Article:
20 The self function is of particular pertinence to the current study’s exploration of the interrelations between AM and trauma-centred identity. Conway (1996) highlights the importance of AM in its ability to support and promote continuity and development of the self, a function which, in healthy individuals, typically preserves a coherent, stable sense of self over time (Barclay, 1996; Conway, 2005). This relationship between AM and the self is thought to be dynamic and reciprocal; each is both constituted by and constitutive of the other (Conway, 2005). Such an association forms a “coherent system, in which […] beliefs about, and knowledge of, the self are confirmed and supported by memories of specific experiences” (Conway, 2005, p. 595). Likewise, the self influences the encoding, storage, and retrieval of AMs. The self and identity guide or divert

attention to/from different objects, events, and feelings, thus regulating the meaning and weight attached to different experiences and how these are interpreted and recorded or discarded (Conway, 2005; Howe, 2004; Wang & Conway, 2004). AM and PTSD.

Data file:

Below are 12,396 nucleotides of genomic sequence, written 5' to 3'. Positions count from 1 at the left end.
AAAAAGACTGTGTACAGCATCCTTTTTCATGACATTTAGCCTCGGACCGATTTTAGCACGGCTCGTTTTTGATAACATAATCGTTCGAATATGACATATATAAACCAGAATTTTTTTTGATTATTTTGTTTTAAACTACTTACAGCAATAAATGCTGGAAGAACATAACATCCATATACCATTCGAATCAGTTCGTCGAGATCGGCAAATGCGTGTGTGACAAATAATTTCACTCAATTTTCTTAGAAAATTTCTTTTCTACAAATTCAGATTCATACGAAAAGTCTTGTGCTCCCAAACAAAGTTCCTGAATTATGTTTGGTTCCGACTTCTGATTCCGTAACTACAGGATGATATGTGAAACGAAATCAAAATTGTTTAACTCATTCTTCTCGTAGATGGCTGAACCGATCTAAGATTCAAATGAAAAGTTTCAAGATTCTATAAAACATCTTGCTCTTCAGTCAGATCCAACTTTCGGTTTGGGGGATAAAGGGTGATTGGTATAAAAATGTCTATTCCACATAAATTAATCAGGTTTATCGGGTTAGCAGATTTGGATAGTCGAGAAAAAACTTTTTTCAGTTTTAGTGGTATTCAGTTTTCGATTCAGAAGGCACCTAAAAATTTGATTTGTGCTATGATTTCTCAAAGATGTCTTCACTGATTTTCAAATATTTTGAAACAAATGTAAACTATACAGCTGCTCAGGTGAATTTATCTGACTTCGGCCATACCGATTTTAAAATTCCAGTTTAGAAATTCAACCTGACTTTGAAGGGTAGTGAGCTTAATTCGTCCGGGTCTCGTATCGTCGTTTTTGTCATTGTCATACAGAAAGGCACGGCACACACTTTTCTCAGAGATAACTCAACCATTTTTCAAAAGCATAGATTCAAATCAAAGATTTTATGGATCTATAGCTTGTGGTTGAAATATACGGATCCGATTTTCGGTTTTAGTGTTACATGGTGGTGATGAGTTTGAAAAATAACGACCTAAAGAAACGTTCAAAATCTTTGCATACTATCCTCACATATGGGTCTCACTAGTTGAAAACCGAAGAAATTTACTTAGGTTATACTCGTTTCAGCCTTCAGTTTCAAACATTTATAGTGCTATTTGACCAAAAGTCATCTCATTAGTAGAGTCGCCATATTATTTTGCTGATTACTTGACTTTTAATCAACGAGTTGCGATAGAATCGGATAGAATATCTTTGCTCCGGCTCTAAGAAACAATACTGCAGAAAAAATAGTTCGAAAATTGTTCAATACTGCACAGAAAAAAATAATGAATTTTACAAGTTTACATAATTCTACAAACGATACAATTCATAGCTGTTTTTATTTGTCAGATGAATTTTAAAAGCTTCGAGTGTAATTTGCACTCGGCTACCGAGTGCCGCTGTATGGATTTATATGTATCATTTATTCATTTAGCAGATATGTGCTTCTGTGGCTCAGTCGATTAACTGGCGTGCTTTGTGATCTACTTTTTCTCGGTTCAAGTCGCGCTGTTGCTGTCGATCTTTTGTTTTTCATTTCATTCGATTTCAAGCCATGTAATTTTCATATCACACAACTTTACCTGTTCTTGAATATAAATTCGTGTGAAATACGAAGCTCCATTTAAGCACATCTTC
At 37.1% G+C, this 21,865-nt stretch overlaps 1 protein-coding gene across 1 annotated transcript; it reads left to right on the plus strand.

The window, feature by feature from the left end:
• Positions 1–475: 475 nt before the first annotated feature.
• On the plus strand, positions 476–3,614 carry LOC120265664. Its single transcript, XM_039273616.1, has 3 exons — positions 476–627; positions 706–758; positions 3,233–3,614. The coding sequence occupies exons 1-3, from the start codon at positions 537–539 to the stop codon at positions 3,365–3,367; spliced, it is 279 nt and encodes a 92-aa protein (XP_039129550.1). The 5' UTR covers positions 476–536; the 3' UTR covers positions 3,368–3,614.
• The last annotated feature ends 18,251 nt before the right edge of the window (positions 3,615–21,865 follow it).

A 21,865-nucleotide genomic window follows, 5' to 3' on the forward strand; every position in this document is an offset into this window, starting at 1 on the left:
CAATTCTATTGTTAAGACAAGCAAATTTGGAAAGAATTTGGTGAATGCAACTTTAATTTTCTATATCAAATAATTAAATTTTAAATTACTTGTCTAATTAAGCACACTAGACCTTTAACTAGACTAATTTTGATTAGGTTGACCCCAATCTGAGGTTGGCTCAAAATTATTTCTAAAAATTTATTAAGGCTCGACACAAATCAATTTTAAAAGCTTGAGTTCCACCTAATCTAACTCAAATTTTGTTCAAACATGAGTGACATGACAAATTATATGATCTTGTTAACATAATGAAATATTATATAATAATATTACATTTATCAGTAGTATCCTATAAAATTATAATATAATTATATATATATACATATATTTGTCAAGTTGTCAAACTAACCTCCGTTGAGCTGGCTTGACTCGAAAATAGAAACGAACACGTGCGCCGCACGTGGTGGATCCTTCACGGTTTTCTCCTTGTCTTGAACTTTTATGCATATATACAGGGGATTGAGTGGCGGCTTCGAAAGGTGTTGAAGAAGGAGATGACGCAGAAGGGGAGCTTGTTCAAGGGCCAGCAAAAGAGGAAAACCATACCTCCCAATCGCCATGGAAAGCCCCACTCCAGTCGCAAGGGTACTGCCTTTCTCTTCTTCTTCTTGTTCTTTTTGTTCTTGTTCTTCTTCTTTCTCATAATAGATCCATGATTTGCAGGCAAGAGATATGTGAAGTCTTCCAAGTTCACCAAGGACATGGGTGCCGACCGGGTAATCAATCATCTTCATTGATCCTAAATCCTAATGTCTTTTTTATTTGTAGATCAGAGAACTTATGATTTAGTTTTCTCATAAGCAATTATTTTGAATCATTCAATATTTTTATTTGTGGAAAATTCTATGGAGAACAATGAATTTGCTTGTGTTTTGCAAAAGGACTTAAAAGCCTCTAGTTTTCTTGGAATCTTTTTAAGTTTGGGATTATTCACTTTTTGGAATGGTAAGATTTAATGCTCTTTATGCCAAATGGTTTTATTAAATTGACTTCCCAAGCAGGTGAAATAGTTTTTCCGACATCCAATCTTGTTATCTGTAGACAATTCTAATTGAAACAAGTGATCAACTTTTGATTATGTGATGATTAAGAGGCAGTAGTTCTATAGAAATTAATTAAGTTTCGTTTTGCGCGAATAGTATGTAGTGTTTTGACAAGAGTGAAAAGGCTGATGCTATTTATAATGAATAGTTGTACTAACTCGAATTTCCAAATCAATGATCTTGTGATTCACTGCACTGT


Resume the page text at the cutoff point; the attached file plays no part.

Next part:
Importantly, AMs are recalled from the perspective of the current self (Conway, 2005; Conway & Pleydell-Pearce, 2000). Such recollection is essentially a process of reconstruction of AMs in keeping with current goals, self-images and self-beliefs at the point of retrieval (Conway, 2005). How an individual experiences their self and identity as a function of such processes is of great significance to the study of the

autobiographical remembering of trauma and psychological theories of PTSD (e.g., Brewin, 2011; Ehlers & Clark, 2000). However, as considered further below, the

interplay between one’s sense of self and AM within the context of the trauma memory is a complex and much-debated phenomenon (Brewin, 2007; 2011).


21 As noted above, the hallmark symptom of PTSD is the intrusive recollection of AMs of the trauma (Brewin et al., 1996). Paradoxically, this elevated involuntary access to memories of the trauma is often accompanied by compromised voluntary access to coherent accounts of what happened during traumatic experiences (Brewin, 2011). Hence, the phenomenological properties of trauma narratives, reflecting how trauma memory is perceived and experienced, often include fragmentation, temporal